2022 USCAP Meeting: PANCREATOBILIARY PATHOLOGY COMPANION SOCIETY PROGRAM
Clonal Evolution of Pancreatobiliary Neoplasms
Despite advances in the field, our understanding of the clonal evolution of neuroendocrine neoplasms and macroscopic precursor lesions of the pancreatobiliary tract remains incomplete. Until recently the genetic alterations that contribute to these tumors’ development, progression and resistance to treatment were poorly understood. New and specific genetic alterations have now been identified in precursor lesions and specific cancer phenotypes have been shown to be associated with targetable genomic events. These advances offer pathologists a better understanding of the underlying pathogenesis of these diseases and allow more precise diagnosis and classification. This session focuses on recent advances in our understanding of mechanisms and clinical implications of the clonal evolution of neuroendocrine neoplasms and macroscopic precursors of the pancreatobiliary tract. Updates in grading and classification and the use of novel diagnostic/prognostic markers for characterization are included. These are essential to practicing pathologists and pathology trainees, as they play an increasing and critical role as consultants on test selection and integrated diagnostic interpretation.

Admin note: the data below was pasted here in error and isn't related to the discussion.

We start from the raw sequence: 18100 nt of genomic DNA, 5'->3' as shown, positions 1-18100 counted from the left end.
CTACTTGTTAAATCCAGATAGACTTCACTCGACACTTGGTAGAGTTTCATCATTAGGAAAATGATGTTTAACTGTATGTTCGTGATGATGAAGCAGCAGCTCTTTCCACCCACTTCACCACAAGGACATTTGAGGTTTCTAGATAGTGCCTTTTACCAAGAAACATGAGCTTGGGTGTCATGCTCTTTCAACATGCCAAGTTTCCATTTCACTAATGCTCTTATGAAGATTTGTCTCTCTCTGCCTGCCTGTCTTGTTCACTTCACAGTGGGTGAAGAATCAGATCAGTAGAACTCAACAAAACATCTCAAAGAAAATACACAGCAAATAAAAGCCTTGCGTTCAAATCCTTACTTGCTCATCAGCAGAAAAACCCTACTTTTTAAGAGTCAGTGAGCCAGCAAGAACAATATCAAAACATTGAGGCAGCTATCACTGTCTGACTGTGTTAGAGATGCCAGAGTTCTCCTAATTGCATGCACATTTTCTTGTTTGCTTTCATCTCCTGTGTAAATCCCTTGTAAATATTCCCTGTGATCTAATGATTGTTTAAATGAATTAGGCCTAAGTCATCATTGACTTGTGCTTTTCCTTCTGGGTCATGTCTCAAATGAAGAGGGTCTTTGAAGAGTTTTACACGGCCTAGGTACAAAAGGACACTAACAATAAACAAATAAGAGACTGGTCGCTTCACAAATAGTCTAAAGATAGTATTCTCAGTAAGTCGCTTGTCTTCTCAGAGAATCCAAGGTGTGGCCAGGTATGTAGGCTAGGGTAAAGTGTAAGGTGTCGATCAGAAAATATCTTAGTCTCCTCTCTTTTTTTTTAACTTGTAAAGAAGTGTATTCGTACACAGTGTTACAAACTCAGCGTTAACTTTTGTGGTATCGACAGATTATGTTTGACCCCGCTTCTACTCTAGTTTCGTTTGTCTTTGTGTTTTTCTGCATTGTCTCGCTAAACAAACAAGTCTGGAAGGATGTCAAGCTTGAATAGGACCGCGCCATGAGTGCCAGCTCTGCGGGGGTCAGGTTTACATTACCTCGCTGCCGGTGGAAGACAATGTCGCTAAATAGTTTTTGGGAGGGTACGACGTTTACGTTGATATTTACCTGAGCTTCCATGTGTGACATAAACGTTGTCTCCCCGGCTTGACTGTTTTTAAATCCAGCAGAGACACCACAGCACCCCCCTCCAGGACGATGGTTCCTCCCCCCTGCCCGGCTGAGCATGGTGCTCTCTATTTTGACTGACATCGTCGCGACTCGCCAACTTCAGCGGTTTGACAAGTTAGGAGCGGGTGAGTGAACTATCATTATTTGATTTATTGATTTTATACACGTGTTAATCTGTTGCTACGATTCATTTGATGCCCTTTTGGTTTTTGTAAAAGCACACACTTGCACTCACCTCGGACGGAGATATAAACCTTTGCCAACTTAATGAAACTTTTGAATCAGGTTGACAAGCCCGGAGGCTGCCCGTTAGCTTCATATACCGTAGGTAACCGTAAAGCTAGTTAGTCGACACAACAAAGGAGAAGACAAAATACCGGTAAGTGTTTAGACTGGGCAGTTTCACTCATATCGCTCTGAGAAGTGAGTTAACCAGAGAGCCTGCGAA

Learning Objectives: Upon completion of this educational activity, learners will be able to:
- Describe the spectrum of molecular alterations involved in the development and progression of macroscopic precursor lesions of the pancreas (including intraductal neoplasms and mucinous cystic neoplasms) and their importance in diagnostic workup and therapeutic implications.
- Understand the classification system for macroscopic precursor lesions of the biliary tree, the genomic basis for invasive carcinoma development and prognostic implications of these molecular alterations.
Elizabeth D. Thompson, MD, PhD, Johns Hopkins Hospital
Dr. Elizabeth Thompson provided an overview of the genomics of pancreatic cancer development from its macroscopic precursors, including intraductal neoplasms and mucinous cystic neoplasms, along with their impact on our understanding of pancreas cancer biology, diagnosis, and treatment.
Yoh Zen, MD, PhD, FRCPath, King’s College Hospital
Dr. Yoh Zen, who has worked on defining and classifying macroscopic precursor biliary tract lesions (tumoral intraepithelial neoplasia), and their molecular associations, summarized the current state in this rapidly evolving area.
Continuing Medical Education
The United States and Canadian Academy of Pathology is accredited by the ACCME to provide continuing medical education for physicians.
The United States and Canadian Academy of Pathology designates this live activity for a maximum of 2.0 AMA PRA Category 1 Credits™. Physicians should claim only the credit commensurate with the extent of their participation in the activity.
Daniela Allende, MD, Cleveland Clinic, Lerner College of Medicine of Case Western University School of Medicine